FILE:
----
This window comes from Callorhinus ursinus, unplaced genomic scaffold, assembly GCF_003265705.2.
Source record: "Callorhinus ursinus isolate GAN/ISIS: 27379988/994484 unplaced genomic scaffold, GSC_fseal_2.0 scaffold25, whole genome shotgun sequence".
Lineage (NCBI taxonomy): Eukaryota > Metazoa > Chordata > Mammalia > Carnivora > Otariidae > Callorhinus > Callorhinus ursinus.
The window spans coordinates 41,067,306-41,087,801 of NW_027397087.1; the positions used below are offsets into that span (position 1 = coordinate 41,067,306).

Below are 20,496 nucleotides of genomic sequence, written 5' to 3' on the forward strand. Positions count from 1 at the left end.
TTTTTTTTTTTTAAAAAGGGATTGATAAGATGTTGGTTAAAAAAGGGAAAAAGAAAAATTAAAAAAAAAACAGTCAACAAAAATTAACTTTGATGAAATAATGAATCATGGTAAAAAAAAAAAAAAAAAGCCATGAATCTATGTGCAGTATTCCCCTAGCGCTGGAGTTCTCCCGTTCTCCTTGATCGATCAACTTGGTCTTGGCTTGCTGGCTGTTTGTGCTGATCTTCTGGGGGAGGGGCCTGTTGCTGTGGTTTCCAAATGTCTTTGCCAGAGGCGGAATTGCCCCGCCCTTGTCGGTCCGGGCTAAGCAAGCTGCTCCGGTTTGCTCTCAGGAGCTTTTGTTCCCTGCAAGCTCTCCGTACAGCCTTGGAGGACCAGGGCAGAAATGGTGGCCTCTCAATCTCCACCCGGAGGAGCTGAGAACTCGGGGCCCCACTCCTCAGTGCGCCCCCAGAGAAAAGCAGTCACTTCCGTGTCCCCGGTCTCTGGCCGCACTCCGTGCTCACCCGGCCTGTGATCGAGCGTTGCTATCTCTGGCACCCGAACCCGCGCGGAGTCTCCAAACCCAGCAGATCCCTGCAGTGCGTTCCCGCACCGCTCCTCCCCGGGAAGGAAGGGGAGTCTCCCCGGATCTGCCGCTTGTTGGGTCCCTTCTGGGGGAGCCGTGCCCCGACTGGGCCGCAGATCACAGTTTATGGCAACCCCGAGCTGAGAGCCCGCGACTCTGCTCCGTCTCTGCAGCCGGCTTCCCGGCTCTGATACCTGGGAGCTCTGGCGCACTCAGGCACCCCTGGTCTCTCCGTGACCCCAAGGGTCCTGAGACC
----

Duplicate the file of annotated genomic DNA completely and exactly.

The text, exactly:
This window comes from Callorhinus ursinus, unplaced genomic scaffold, assembly GCF_003265705.2.
Source record: "Callorhinus ursinus isolate GAN/ISIS: 27379988/994484 unplaced genomic scaffold, GSC_fseal_2.0 scaffold25, whole genome shotgun sequence".
Lineage (NCBI taxonomy): Eukaryota > Metazoa > Chordata > Mammalia > Carnivora > Otariidae > Callorhinus > Callorhinus ursinus.
The window spans coordinates 41,067,306-41,087,801 of NW_027397087.1; the positions used below are offsets into that span (position 1 = coordinate 41,067,306).

Below are 20,496 nucleotides of genomic sequence, written 5' to 3' on the forward strand. Positions count from 1 at the left end.
TTTTTTTTTTTTAAAAAGGGATTGATAAGATGTTGGTTAAAAAAGGGAAAAAGAAAAATTAAAAAAAAAACAGTCAACAAAAATTAACTTTGATGAAATAATGAATCATGGTAAAAAAAAAAAAAAAAAGCCATGAATCTATGTGCAGTATTCCCCTAGCGCTGGAGTTCTCCCGTTCTCCTTGATCGATCAACTTGGTCTTGGCTTGCTGGCTGTTTGTGCTGATCTTCTGGGGGAGGGGCCTGTTGCTGTGGTTTCCAAATGTCTTTGCCAGAGGCGGAATTGCCCCGCCCTTGTCGGTCCGGGCTAAGCAAGCTGCTCCGGTTTGCTCTCAGGAGCTTTTGTTCCCTGCAAGCTCTCCGTACAGCCTTGGAGGACCAGGGCAGAAATGGTGGCCTCTCAATCTCCACCCGGAGGAGCTGAGAACTCGGGGCCCCACTCCTCAGTGCGCCCCCAGAGAAAAGCAGTCACTTCCGTGTCCCCGGTCTCTGGCCGCACTCCGTGCTCACCCGGCCTGTGATCGAGCGTTGCTATCTCTGGCACCCGAACCCGCGCGGAGTCTCCAAACCCAGCAGATCCCTGCAGTGCGTTCCCGCACCGCTCCTCCCCGGGAAGGAAGGGGAGTCTCCCCGGATCTGCCGCTTGTTGGGTCCCTTCTGGGGGAGCCGTGCCCCGACTGGGCCGCAGATCACAGTTTATGGCAACCCCGAGCTGAGAGCCCGCGACTCTGCTCCGTCTCTGCAGCCGGCTTCCCGGCTCTGATACCTGGGAGCTCTGGCGCACTCAGGCACCCCTGGTCTCTCCGTGACCCCAAGGGTCCTGAGACC